Organ-on-a-chip Device Shows How Cancer Cells Interact With Platelets to Drive Metastasis

Organ-on-a-chip Device Shows How Cancer Cells Interact With Platelets to Drive Metastasis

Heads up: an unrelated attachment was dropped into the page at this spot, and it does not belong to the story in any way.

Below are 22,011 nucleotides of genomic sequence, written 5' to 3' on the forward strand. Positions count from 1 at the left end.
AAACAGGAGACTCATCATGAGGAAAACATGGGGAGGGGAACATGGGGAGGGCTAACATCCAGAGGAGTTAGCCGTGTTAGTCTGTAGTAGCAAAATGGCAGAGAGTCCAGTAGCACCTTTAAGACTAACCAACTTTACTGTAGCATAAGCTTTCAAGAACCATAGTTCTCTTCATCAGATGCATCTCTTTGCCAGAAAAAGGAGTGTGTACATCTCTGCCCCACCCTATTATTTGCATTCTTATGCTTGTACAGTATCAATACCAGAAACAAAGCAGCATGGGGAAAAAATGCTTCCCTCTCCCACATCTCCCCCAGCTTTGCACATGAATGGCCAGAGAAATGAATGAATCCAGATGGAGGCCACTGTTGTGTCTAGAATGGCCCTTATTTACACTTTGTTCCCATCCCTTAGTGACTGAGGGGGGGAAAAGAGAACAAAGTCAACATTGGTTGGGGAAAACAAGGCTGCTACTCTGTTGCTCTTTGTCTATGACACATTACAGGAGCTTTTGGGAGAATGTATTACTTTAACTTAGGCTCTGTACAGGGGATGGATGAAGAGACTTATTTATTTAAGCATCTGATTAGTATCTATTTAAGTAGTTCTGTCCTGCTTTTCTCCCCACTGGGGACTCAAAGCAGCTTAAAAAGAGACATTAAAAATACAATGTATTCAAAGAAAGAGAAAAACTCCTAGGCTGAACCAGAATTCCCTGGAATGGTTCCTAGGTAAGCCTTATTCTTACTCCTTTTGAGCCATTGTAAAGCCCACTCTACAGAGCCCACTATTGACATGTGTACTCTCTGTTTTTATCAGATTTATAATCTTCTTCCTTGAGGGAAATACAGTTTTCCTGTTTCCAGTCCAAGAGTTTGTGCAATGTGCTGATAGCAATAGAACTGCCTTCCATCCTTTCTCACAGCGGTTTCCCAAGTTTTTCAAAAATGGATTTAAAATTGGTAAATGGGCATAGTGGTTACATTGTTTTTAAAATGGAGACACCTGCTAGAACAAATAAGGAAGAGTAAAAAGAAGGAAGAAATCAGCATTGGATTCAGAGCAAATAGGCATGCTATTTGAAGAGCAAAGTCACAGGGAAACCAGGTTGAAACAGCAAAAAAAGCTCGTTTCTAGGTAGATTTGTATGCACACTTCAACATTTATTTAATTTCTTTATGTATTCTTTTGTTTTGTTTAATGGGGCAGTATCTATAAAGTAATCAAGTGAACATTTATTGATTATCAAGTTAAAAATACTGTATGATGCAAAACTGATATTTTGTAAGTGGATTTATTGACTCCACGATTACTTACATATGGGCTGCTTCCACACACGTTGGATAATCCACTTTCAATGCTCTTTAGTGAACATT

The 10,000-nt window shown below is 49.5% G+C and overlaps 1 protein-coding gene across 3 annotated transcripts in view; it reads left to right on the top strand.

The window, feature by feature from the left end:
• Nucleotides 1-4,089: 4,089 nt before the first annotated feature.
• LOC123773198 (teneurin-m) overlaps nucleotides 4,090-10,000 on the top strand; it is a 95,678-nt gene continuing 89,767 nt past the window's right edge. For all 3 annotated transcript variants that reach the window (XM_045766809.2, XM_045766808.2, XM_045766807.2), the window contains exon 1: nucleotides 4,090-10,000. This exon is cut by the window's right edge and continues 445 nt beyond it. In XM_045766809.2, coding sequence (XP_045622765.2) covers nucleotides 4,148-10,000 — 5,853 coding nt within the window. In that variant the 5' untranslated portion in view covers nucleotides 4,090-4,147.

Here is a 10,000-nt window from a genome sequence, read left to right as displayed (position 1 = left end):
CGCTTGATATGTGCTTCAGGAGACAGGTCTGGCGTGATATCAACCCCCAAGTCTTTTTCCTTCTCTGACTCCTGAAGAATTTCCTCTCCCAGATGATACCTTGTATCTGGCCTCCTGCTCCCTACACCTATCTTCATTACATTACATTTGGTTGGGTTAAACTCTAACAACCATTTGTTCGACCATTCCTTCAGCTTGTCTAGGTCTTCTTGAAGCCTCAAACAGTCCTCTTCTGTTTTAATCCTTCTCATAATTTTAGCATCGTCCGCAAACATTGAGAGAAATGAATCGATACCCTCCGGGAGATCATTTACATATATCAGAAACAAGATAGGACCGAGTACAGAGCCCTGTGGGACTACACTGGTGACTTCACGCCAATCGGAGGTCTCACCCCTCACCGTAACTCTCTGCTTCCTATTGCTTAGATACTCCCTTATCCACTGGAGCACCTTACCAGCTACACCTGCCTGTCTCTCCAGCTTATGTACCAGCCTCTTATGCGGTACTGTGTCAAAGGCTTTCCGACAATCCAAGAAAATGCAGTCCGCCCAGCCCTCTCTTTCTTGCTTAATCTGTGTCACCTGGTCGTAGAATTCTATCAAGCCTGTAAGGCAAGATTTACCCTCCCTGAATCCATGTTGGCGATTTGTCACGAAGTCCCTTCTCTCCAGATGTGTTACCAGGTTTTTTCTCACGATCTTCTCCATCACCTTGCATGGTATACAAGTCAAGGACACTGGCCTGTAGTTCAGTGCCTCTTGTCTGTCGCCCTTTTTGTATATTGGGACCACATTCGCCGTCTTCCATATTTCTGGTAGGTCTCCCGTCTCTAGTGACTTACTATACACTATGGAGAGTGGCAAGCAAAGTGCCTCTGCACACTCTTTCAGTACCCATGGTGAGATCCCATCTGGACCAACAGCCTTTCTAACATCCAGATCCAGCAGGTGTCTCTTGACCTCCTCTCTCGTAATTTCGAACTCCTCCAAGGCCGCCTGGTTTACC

To communicate with platelets and start the process of cancer spread, ovarian cancer cells are able to break the barriers of blood vessels and let platelets inside the tumor environment, according to a study that used microfluidic organ-in-a-chip technology. Atorvastatin, a medication belonging to cholesterol-lowering statins, is able to maintain blood vessel integrity and prevent this interaction between cancer cells and platelets, potentially preventing cancer growth. The study, "OvCa-Chip microsystem recreates vascular endothelium–mediated platelet extravasation in ovarian cancer," was published in the journal Blood Advances. Interactions between cancer cells and platelets help drive metastasis of ovarian cancer, the process by which cancer spreads to other parts of the body. However, it was not previously known how ovarian cancer came into contact with platelets, prompting a team of researchers from Texas A&
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